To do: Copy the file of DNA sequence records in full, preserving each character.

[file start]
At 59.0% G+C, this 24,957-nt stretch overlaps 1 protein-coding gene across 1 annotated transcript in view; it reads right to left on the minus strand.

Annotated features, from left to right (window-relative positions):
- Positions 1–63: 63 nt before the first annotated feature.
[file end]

At 59.0% G+C, this 24,957-nt stretch overlaps 1 protein-coding gene across 1 annotated transcript in view; it reads right to left on the minus strand.

Annotated features, from left to right (window-relative positions):
- Positions 1–63: 63 nt before the first annotated feature.